I've been talking about what I do in writing since I first started this blog, handing out unsolicited advice and explaining my process from conception to completion. It occurs to me, however, that I've yet to share how I came to these wold altering conclusions about the art and craft of writing. Well, loyal reader, allow me to share with you two of the many resources I have that have helped me become a better writer. Spoiler alert, both resources are published authors.
One of the first resources I found oh so long ago when I dug down and got really serious about my writing was an author named Jenna Moreci. How did I find her? I clicked on YouTube... clicked on the little search bar... and typed "how to write a novel." There is, perhaps, more to it, but really, my discovery of Jenna Moreci was nothing amazing. She was the top search result and her video was relevant to my need at the time. I'm not sure what the first video of hers was that I watched, but I'm sure it was a "pet peeves" or a "tips on writing stronger characters" video.
Once I clicked play, I was hooked. She's funny, she's informative, and very entertaining. She's gone through the entire writing process from idea to published novel and had to figure out a lot of things herself. Fortunately she was kind enough to document these things along the way and share them with the commoners that we might learn and grow. Seriously, though, her struggles have led to knowledge that she has been willing to share in the hopes that other would-be authors might not have to struggle as she did. I cannot express the gratitude I have for the knowledge she has shared in her videos. If you need writing tips or a guide (general OR specific) to the world of publishing, she is your girl.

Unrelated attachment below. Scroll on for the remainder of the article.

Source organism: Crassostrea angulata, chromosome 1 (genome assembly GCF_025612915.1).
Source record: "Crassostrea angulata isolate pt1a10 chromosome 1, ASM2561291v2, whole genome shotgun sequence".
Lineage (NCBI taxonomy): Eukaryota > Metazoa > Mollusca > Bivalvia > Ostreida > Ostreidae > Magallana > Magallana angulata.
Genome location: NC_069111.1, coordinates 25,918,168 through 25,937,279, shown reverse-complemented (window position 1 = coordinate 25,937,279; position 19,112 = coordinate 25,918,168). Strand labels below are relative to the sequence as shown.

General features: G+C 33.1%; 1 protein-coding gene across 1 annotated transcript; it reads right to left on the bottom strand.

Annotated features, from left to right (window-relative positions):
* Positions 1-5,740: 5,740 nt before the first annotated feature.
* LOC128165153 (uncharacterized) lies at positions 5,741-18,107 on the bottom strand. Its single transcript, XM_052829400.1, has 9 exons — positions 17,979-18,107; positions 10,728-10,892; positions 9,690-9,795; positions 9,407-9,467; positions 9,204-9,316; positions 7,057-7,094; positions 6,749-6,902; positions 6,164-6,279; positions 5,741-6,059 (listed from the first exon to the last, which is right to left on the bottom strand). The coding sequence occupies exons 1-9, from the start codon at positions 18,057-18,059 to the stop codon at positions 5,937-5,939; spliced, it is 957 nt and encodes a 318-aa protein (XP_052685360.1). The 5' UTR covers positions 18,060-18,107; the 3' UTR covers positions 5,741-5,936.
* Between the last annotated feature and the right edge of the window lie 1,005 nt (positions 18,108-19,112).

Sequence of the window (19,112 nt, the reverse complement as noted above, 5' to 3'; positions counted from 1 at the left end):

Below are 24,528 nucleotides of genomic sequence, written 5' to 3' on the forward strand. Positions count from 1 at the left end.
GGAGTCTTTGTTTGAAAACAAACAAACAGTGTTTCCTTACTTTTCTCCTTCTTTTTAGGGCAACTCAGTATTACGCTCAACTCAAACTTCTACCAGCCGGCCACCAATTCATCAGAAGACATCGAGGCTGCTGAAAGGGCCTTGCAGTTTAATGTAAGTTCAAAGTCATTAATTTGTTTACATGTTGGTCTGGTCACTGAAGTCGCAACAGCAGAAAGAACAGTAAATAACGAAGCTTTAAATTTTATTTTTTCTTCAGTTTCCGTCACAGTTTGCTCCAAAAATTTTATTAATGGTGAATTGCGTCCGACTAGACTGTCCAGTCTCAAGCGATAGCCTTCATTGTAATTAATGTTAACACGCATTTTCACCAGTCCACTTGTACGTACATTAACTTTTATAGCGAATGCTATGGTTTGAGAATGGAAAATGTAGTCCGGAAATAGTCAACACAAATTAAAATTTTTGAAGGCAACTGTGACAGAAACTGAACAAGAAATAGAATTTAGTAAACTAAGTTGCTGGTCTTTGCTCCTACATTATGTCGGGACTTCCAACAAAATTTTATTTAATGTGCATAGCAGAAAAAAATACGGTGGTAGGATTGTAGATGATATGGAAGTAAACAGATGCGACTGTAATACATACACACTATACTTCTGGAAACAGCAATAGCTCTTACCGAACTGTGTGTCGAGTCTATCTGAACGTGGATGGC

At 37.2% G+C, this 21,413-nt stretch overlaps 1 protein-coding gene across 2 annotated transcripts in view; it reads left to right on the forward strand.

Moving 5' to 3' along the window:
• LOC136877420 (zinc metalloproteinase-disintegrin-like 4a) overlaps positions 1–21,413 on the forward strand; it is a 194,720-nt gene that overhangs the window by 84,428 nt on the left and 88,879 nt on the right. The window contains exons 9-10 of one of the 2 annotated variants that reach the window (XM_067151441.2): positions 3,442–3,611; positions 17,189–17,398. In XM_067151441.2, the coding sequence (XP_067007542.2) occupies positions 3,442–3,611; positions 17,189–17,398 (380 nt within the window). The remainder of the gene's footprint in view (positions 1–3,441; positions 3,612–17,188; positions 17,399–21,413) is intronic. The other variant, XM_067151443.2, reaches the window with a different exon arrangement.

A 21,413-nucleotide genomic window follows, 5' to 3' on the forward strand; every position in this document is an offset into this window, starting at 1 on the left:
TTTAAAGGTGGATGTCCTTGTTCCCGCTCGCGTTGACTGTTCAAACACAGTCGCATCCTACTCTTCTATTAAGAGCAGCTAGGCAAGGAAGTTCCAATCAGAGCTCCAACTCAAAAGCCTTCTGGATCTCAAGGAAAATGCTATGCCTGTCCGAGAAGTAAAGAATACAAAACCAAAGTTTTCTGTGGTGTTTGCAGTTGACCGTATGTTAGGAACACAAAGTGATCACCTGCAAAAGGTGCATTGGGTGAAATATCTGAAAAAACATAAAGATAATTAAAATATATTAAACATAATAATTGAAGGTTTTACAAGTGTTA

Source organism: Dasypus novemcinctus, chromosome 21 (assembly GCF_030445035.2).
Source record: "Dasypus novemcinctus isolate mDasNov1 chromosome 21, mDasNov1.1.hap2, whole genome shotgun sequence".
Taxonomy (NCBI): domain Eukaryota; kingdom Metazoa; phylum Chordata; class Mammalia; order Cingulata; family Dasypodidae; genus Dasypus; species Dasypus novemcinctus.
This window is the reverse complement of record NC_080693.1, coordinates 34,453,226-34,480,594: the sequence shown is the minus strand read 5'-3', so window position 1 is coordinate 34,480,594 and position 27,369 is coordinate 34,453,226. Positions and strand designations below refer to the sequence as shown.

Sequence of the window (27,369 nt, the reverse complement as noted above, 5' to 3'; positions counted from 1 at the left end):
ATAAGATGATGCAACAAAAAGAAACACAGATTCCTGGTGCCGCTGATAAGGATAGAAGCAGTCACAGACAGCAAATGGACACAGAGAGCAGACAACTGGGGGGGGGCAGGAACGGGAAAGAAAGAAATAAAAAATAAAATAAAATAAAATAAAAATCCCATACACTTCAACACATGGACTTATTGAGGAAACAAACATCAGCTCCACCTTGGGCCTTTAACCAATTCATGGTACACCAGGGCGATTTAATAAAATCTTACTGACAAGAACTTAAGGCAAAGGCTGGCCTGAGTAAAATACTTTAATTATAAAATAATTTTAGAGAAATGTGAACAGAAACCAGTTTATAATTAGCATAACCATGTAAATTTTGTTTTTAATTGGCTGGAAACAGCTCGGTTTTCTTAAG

I'd also like to mention one other resource today. When my photojournalist job gave me my first smart phone (yes, I was a little behind the times. What I can I say, I was poor!) I discovered the wonderful world of podcasts. Of course one of the first ones I subscribed to were my good friends over at Smash Fiction, but my list soon grew. NPR shows, followed by more geek shows, then I stumbled into a podcast called Writing Excuses. This podcast is a writers circle, of sorts. A group of published authors come together to talk about certain topics in writing and how they address individually address them. What's intriguing is that while a few are novelists, they've had comic writers, television script writers, video game writers, short story writers, web comic writers, and so many more! Themes like villains versus antagonists are subjects that aren't exclusive to just traditional fiction, and these writers give their take, share tips, and even give writing homework to try out.
Their rotating cast of hosts include authors like Maurice Broaddus, Amal El-Mohtar, Valynne E. Maetani, Mary Robinette Kowal, Brandon Sanderson, Howard Tayler, and Dan Wells. Each week they take fifteen minutes to explore an aspect of writing, like fleshing out side characters, and expound on it. I've found it a amazing listen while driving or running errands and their tips really help.
I hope you found these resources useful and that you'll give them a listen. They've been immensely helpful in my writing career, and they're only two of the many resources I go to. Check them out and see if they help you out with your writing.
Don't Forget to be Awesome!
Keep your eyes open for my debut novel, The Paladin.